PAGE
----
Nova Scotia Teachers on the Verge of Strike

No one saw this coming a year ago, when the union seemed poised to take a good-enough deal to fend off the threat that the government would impose worse. But members decided to call the government’s bluff. Photo: Nova Scotia Teachers Union, Halifax County Local

What has led teachers in a sleepy Canadian province to the brink of their first-ever strike?

Members of the Nova Scotia Teachers Union voted by 96 percent on October 25 to authorize their provincial executive—the union’s board of elected officers—to call a strike or other job action. Voter turnout was reported as an astronomical 106.7 percent; even substitute teachers, not counted as eligible voters, could vote if they were working that day.

Legally, the union could strike as of December 3.

No one saw this coming a year ago, when Liberal Premier Stephen McNeil was celebrating a tentative agreement with NSTU. That deal would have frozen wages and eliminated the long-service award—a cash bonus at the end of a teacher’s career, based on years worked—for younger teachers.

On the good side, the deal avoided some controversial concessions proposed by Education Minister Karen Casey—things like longer school days and changes to who controlled teachers’ professional development funds.

The union executive, of which I was a member at the time, recommended that members accept the deal, satisfied to have dodged Casey's reform package. Besides, if members said no, McNeil’s government had threatened to impose the changes by legislation.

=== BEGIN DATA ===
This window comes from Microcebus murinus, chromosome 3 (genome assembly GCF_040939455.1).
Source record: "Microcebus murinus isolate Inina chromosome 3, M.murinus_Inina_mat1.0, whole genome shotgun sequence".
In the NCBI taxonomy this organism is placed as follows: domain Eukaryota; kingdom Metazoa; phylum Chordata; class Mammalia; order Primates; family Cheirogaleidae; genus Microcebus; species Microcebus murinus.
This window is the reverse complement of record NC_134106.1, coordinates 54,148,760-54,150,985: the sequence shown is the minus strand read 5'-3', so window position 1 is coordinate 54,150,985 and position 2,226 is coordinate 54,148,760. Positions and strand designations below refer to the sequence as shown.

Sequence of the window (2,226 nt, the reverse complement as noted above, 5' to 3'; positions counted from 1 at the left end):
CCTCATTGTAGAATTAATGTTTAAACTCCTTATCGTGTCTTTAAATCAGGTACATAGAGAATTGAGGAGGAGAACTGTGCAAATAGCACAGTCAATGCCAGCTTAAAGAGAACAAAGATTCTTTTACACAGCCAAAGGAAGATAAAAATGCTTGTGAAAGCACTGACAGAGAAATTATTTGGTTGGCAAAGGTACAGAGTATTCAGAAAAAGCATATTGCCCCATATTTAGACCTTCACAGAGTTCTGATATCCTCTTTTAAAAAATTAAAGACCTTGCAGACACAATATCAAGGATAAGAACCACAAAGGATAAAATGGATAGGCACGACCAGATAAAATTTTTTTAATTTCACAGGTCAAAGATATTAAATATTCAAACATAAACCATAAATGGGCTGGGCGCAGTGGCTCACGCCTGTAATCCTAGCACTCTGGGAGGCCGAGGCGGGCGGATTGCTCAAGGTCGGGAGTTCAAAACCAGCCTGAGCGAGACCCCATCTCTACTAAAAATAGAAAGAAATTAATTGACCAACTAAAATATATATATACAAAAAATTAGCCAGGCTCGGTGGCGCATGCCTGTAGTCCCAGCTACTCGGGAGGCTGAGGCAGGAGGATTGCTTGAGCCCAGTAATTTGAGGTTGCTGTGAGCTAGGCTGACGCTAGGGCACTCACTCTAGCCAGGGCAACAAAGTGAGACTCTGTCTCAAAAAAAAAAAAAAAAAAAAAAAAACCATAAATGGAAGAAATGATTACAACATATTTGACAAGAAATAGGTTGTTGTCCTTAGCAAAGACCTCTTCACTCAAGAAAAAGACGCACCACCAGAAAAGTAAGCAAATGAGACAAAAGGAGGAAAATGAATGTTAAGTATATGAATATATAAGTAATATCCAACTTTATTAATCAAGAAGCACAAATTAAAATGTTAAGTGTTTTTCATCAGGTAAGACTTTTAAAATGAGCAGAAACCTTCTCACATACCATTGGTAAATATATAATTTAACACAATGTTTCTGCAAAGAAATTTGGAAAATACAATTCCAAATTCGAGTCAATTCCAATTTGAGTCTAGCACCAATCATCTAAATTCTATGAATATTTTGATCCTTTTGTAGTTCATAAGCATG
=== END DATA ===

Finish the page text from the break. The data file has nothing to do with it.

But members decided to call the government’s bluff.


In the lead-up to the ratification vote last year, debates raged in school staff rooms around the province. Social media was abuzz for weeks.

A particular sore point was the loss of the long-service award. Retired teachers implored younger members—many of whom admitted they’d been unaware this benefit even existed—not to give it up voluntarily.

Members also resented that negotiations had taken place with “a gun to our heads,” as the union’s lead negotiator Ron Pink put it. Perhaps most important, members felt the contract did nothing to ease their worsening working conditions.

Over the past decade, class sizes in many junior high and high schools have swelled to 35 or even 40 students. Student needs related to special education and mental health are getting ever more diverse, without enough specialist teachers, teaching assistants, or prep time.

And teachers are required to do more and more clerical work related to standardized test scores and individualized learning plans for special-needs students, in order to give the appearance of accountability—tasks which take away from actual teaching.

“My students need me to get to know them and how they learn,” said Drew Moore, a middle school teacher from rural Nova Scotia. “They need me to foster a classroom community that is safe and equitable. They need me to plan diverse, engaging lessons. Time spent plugging numbers into a program is time taken away from the things that matter most to my students.”

Six retired NSTU presidents sounded the contract’s death knell when, less than a week before the December 1 ratification vote, they put out a statement opposing it.

For the first time ever, members ignored their executive’s recommendation and rejected the contract by 61 percent.


The union and the government headed back to the bargaining table in January—but not before McNeil’s Liberals passed Bill 148, cementing the government’s meager financial package for teachers and other public-sector workers for the next four years.

Still, several months later, the union and the government managed to reach a second tentative agreement—which members rejected again, this time by an even larger margin (70 percent).



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Members saw the second deal as much the same as the first one. It had the same financial package. This version would have created a joint committee to discuss working conditions, but members worried it had no teeth.